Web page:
The new BMW M5 is here, and it's extremely heavy. Coming in at a manufacturer-quoted 5,390 pounds, the car is 1,020 pounds heavier than the car it replaces. According to BMW M boss Frank van Meel, most of that added weight comes exclusively from the hybrid system.

Speaking with Top Gear, van Meel argued for having a full-on plug-in hybrid system rather than normal hybrid assistance, despite the weight penalties.

“For us, it makes sense to ‘go the whole way’ and get the full advantage [of electrification] rather than accept setbacks," van Meel told Top Gear. “Yes the [PHEV] system adds 400kg [881 pounds] of weight, but a normal hybrid system already adds 150-200kg [330-400 pounds]."

The G90-generation M5 has been chastised across social media for its weight. At 5,390 pounds, it weighs more than cars like the Chevy Tahoe, the Ford F-150, and the Lucid Air Sapphire.

2025 BMW M5

“We wrote down the consequences of the weight and worked out where we need to be to have a different window of performance,” van Meel added. “In motor racing, ballast is added to the floor of the car [to even up] balance of performance. That’s where we added our ‘ballast’ – the battery is in the floor with a lower center of gravity [than the previous M5].”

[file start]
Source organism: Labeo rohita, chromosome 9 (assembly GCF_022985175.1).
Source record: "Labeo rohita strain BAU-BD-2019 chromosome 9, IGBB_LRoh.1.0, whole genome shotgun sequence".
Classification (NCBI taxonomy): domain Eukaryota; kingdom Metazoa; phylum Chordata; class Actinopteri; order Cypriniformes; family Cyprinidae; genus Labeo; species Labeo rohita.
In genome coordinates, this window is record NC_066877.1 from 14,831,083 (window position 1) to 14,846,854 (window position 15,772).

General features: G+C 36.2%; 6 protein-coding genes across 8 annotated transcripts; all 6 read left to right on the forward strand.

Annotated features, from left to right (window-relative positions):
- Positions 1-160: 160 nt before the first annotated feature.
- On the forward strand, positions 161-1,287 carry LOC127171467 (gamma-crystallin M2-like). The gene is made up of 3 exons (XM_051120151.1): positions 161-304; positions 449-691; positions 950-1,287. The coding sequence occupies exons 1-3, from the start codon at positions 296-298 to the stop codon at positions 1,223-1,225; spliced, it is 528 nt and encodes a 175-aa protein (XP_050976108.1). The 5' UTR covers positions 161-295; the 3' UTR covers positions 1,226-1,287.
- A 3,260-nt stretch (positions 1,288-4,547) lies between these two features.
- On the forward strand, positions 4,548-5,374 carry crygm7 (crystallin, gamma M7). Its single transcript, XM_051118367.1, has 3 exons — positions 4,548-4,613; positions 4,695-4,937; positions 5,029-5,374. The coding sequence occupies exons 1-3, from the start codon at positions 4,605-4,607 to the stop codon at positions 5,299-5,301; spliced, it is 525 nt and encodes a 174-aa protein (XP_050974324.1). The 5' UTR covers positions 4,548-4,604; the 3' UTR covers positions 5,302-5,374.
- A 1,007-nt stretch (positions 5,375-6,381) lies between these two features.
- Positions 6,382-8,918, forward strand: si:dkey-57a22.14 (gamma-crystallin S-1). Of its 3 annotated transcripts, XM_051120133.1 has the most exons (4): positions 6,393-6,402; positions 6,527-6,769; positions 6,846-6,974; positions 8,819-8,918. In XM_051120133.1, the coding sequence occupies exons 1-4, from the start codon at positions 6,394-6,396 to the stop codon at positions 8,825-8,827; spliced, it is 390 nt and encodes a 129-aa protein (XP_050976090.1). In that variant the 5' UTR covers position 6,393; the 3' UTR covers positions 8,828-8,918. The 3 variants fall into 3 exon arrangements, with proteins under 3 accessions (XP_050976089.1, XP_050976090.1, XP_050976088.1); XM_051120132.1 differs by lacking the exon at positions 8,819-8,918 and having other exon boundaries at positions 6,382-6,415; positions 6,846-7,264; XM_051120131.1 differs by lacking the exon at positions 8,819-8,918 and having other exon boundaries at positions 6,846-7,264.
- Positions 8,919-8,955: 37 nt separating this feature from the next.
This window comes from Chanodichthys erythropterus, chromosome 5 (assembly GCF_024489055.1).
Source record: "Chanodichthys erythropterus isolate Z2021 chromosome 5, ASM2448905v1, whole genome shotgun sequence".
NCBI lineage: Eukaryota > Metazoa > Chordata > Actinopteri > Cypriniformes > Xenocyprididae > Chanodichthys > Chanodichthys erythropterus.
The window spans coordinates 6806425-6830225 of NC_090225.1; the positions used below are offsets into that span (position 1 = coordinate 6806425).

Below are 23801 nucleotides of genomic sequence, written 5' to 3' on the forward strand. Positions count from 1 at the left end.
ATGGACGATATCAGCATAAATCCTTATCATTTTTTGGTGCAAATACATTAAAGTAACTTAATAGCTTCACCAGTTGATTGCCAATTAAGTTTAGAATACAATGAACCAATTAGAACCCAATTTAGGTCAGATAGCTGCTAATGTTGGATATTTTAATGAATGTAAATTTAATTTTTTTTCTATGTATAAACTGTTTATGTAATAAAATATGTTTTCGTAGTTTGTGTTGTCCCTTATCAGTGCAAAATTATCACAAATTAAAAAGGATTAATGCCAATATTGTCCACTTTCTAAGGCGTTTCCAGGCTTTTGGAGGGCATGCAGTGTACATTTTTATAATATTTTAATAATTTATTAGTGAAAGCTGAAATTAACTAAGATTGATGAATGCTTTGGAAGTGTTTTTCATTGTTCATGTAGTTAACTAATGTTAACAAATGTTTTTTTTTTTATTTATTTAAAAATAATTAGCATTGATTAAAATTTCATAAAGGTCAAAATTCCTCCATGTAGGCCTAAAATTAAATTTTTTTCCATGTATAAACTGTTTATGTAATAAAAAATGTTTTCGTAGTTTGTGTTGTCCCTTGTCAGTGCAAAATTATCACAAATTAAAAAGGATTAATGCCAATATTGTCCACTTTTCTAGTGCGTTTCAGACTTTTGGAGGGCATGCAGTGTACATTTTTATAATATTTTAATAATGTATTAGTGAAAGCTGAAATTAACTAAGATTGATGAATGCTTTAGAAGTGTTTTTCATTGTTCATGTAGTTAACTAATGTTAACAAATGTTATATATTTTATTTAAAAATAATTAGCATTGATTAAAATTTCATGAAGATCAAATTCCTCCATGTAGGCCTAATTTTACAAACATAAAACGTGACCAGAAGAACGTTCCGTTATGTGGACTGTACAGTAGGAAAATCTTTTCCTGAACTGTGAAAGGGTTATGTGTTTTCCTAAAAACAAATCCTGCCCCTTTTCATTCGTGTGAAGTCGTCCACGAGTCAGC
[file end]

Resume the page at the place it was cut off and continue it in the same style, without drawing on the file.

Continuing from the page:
Without the hybrid tech, the new M5 would weigh around 4,500 pounds. Still a porker, yes, but far more in line with its competition. With a non-plug-in hybrid setup, the car would've weighed around 4,900 pounds.

“We could not make a convincing proposal [for a non-plug-in system],” van Meel told Top Gear. “Yes, it is possible to have a [temporary] boost function. But a plug-in hybrid gives continuous electric power output and energy. This gives you more than a boost function. And it’s a bigger step [in performance] because we have [43 miles] of electric range and 200 more horsepower. That’s more convincing.”

2025 BMW M5

When asked about the AMG C63's switch to four cylinders, van Meel told Top Gear his team briefly considered an inline-six to cut weight before ultimately deciding on the V-8.

“You would be crazy to have a four-cylinder,” van Meel said. “Then [the choice is] a six-cylinder: which gives a very long front end. And we need a big gearbox to cope with [737 lb-ft]. So the V-8 is the best solution, because it is an emotional engine, but also compact.”

BMW also considered taking the M5 fully electric, according to van Meel. That idea was squashed though, according to Top Gear, as current tech can't match the sustained performance and long range that buyers expect of an M5. 

Ironically, we bet an all-electric M5 would've been lighter. 

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